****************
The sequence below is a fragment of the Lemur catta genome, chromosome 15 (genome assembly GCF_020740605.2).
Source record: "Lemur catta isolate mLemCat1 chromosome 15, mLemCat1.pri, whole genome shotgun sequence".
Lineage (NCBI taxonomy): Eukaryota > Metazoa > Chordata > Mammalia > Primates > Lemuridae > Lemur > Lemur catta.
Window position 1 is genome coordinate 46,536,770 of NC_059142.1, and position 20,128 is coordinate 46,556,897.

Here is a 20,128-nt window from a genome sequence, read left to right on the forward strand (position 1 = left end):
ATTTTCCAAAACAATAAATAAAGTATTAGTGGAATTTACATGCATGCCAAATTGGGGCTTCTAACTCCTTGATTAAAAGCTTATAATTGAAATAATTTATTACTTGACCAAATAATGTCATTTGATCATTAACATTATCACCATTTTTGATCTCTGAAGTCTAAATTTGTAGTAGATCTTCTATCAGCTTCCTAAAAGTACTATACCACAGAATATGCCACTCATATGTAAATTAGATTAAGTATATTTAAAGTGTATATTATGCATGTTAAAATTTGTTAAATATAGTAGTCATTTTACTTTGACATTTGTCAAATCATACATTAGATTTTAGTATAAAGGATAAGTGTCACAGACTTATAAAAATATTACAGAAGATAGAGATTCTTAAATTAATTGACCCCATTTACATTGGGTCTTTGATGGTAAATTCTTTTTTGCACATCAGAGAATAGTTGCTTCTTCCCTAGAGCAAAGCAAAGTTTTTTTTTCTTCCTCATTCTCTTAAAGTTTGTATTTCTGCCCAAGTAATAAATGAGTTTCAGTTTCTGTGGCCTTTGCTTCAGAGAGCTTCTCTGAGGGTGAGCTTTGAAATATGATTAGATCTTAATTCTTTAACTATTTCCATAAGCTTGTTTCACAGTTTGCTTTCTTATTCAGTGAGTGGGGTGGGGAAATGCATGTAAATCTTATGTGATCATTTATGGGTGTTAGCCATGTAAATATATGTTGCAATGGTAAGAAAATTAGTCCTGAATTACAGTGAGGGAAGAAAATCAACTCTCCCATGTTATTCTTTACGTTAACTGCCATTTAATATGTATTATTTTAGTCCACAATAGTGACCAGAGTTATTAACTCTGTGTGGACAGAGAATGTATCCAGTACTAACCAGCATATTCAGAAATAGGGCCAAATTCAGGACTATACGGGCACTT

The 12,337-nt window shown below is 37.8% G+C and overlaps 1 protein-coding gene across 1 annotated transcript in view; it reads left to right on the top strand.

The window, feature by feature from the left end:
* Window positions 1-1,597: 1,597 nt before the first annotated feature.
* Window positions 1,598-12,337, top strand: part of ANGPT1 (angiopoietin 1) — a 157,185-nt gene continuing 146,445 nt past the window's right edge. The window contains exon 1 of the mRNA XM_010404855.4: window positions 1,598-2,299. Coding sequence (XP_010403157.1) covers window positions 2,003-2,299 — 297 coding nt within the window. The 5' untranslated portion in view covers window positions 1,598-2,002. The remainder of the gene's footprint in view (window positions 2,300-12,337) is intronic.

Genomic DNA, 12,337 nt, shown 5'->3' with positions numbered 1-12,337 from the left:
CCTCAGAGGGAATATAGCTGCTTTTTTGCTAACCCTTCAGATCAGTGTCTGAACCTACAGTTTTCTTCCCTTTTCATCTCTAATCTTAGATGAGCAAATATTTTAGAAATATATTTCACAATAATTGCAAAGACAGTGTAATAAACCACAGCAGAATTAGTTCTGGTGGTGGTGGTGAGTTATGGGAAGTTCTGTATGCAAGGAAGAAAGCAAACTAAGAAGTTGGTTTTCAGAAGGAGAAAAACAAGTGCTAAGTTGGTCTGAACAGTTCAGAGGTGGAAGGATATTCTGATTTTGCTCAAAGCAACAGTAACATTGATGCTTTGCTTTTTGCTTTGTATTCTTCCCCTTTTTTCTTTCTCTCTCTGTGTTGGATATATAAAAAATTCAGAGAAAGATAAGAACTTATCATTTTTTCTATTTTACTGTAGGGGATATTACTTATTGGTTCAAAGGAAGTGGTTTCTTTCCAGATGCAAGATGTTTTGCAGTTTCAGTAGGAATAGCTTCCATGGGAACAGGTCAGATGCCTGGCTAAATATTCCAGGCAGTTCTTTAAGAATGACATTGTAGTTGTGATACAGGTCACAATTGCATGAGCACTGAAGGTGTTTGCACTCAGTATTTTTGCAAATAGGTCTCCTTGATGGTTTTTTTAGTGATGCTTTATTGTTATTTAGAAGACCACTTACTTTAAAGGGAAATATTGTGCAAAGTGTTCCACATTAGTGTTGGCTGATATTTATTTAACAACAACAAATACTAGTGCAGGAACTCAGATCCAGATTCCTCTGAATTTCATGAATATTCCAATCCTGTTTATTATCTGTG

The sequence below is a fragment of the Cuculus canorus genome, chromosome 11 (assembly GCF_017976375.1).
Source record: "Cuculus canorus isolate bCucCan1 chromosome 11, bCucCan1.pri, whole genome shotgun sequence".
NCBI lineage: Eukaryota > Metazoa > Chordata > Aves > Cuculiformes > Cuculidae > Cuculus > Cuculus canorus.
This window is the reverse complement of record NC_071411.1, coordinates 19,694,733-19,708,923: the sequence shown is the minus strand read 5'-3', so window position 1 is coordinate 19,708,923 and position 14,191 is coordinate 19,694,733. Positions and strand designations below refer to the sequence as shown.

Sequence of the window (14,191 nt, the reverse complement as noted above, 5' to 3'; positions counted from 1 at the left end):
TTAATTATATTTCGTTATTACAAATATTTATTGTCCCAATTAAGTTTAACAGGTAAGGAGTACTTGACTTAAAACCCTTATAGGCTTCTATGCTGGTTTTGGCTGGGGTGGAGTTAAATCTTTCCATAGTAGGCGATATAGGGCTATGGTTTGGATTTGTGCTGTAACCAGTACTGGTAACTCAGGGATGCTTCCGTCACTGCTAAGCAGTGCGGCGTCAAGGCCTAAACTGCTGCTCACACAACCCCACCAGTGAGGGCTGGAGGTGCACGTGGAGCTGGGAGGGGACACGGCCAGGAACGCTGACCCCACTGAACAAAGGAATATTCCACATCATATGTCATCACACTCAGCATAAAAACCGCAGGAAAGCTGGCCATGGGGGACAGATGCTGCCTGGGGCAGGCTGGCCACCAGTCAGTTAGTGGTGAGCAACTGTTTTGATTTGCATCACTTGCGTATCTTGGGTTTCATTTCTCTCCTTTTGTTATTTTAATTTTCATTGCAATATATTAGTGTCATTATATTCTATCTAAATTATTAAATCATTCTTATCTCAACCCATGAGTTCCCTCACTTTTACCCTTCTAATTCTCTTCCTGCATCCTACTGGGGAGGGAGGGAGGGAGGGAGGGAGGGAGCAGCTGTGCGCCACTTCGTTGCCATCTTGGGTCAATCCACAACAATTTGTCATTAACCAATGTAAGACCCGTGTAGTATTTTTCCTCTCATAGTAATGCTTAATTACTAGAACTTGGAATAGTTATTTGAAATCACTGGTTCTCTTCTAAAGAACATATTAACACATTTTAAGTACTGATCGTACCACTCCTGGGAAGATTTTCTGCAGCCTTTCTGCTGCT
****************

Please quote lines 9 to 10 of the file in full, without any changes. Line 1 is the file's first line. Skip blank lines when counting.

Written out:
* Window positions 1-1,597: 1,597 nt before the first annotated feature.
* Window positions 1,598-12,337, top strand: part of ANGPT1 (angiopoietin 1) — a 157,185-nt gene continuing 146,445 nt past the window's right edge. The window contains exon 1 of the mRNA XM_010404855.4: window positions 1,598-2,299. Coding sequence (XP_010403157.1) covers window positions 2,003-2,299 — 297 coding nt within the window. The 5' untranslated portion in view covers window positions 1,598-2,002. The remainder of the gene's footprint in view (window positions 2,300-12,337) is intronic.